I don't want to mess about. If I'm paying that sort of money, I want so much storage that I won't worry about running out of storage again. Given that Samsung's high-end Galaxy Note 9 maxes out at 512GB, a round 1TB seems like the next logical step.
There's no point having 1TB of storage if you can't back it up, so Apple should offer enough iCloud storage to be able to fully back up the device (in fact, I feel Apple should already be doing this - 5GB of free iCloud storage really is an insult given how much money people are spending on hardware).
Yes, I know, 1TB of storage should be enough, but the ability to add storage in the form of cheap microSD cards would be really useful. At the very least it would be a quick and easy local backup solution, or a handy way to transfer files.
While we're a long way off gigabit cellular going mainstream, it's going to happen over the next few years and this would be a good way to futureproof the iPhone. Also, some lucky people could begin to take advantage of it today.
And it's worth remembering that Qualcomm has the Snapdragon X24, which is a 2 Gbps LTE modem.
I really like Samsung's DeX docking station technology, and would love to see Apple's take on this. It would take the iPhone and make in the center of my digital world, streamlining much of my workflow. While I still couldn't do away with a laptop and desktop completely, it would totally transform my work day, making one device the focus of most of what I do.
I know that Apple claims that it's not the megapixel count that matters, but I'm of the belief that if the light isn't captured in the first place, nothing can be done later on to compensate of that.
With some handsets packing 40-megapixel cameras - like the Huawei P20 Pro, which, along with a 40-megapixel rear camera has a 24-megapixel front-facing camera - the iPhone's 12-megapixe rear camera feels outgunned nowadays.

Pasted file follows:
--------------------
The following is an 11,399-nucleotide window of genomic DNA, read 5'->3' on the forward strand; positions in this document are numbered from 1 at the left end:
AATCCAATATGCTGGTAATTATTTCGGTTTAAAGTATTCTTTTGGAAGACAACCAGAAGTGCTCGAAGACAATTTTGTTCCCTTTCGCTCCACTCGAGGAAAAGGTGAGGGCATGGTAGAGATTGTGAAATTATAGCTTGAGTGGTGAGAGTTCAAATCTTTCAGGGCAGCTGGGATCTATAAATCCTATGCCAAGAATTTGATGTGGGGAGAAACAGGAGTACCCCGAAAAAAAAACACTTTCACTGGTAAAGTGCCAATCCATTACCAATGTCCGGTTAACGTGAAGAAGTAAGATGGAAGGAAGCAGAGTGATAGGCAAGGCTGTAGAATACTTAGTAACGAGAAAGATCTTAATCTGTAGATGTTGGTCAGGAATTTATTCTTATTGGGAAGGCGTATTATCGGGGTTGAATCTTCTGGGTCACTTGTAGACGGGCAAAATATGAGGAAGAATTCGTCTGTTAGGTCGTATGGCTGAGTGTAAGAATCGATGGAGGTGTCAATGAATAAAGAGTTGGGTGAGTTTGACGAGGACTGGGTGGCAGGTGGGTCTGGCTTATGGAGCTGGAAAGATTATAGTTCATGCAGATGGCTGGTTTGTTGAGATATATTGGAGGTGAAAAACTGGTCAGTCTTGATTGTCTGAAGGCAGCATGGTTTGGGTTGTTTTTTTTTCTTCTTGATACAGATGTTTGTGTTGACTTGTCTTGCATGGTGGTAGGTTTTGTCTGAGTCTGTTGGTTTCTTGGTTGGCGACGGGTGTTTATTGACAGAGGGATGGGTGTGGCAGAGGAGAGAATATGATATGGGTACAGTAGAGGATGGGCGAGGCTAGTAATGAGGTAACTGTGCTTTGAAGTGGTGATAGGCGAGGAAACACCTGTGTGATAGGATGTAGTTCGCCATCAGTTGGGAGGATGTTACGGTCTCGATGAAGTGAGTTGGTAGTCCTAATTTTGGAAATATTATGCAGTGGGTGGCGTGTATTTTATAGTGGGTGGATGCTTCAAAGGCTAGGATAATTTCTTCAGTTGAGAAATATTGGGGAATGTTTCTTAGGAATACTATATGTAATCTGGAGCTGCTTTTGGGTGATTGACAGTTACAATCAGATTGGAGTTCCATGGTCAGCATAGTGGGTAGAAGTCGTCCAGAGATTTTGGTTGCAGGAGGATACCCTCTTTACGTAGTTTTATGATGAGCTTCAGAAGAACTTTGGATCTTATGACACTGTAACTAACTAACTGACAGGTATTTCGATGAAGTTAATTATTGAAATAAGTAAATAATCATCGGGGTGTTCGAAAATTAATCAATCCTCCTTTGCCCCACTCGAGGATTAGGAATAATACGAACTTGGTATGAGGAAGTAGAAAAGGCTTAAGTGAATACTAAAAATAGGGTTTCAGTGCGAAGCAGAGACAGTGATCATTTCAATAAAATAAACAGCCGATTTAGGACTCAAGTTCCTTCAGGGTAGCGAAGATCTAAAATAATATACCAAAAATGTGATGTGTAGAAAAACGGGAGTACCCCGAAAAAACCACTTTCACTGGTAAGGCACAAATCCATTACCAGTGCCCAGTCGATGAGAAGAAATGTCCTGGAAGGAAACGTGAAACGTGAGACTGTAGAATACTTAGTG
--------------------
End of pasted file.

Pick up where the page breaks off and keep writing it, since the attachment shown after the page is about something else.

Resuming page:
One of the biggest downsides to the iPhone is poor battery life. I believe that Apple is compromising its ability to supply all-day battery life in order to make the iPhone absurdly thin and light. A few millimeters of additional thickness and a few tens of grams is all it would take to allow for a far bigger battery.
As much as I like the Lightning port, I'm coming round to the idea of the iPhone going fully wireless. Bundle a fast wireless charger with the $2,000 and I wouldn't complain.
The current crop of iPhones have an IP (Ingress Protection) rating of IP67. The "6" in the "67" indicates that the iPhone is completely dust-proof, while the "7" indicates it is water-resistance for up to 30 minutes in up to 1m depth.
But there are smartphones out there - such as the Samsung Galaxy Note 9 - that have an IP rating of IP68, which are waterproof to 1.5m for 30 minutes.
There have been suggestions that Apple was working on bringing durable, scratch-resistant, sapphire displays to the iPhone.
Sapphire is currently used as crowns for high-end wristwatches, and also as the lens cover for the Touch ID button on the iPhone.
While progress on this technology seems to have gone cold - or at the very least, quiet - I'm still holding out hope that one day we will move away from glass to more durable materials for displays.